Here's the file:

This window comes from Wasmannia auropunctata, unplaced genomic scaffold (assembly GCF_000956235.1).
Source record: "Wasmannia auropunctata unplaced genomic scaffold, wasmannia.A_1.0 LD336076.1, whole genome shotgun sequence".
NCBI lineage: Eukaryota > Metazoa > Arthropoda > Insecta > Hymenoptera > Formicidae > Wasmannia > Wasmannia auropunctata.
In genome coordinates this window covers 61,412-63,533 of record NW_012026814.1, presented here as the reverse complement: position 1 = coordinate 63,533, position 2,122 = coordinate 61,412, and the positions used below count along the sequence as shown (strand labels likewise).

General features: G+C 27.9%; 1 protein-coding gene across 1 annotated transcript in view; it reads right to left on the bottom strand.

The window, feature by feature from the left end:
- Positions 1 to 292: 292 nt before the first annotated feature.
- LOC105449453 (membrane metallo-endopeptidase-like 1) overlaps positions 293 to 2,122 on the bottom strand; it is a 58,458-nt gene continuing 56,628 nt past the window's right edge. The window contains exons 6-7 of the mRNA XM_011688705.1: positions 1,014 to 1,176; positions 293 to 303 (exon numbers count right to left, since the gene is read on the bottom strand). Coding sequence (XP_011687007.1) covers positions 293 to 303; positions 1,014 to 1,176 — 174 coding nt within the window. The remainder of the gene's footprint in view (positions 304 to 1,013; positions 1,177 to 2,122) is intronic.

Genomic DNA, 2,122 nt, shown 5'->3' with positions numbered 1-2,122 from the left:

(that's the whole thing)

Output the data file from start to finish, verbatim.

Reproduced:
This window comes from Wasmannia auropunctata, unplaced genomic scaffold (assembly GCF_000956235.1).
Source record: "Wasmannia auropunctata unplaced genomic scaffold, wasmannia.A_1.0 LD336076.1, whole genome shotgun sequence".
NCBI lineage: Eukaryota > Metazoa > Arthropoda > Insecta > Hymenoptera > Formicidae > Wasmannia > Wasmannia auropunctata.
In genome coordinates this window covers 61,412-63,533 of record NW_012026814.1, presented here as the reverse complement: position 1 = coordinate 63,533, position 2,122 = coordinate 61,412, and the positions used below count along the sequence as shown (strand labels likewise).

General features: G+C 27.9%; 1 protein-coding gene across 1 annotated transcript in view; it reads right to left on the bottom strand.

The window, feature by feature from the left end:
- Positions 1 to 292: 292 nt before the first annotated feature.
- LOC105449453 (membrane metallo-endopeptidase-like 1) overlaps positions 293 to 2,122 on the bottom strand; it is a 58,458-nt gene continuing 56,628 nt past the window's right edge. The window contains exons 6-7 of the mRNA XM_011688705.1: positions 1,014 to 1,176; positions 293 to 303 (exon numbers count right to left, since the gene is read on the bottom strand). Coding sequence (XP_011687007.1) covers positions 293 to 303; positions 1,014 to 1,176 — 174 coding nt within the window. The remainder of the gene's footprint in view (positions 304 to 1,013; positions 1,177 to 2,122) is intronic.

Genomic DNA, 2,122 nt, shown 5'->3' with positions numbered 1-2,122 from the left: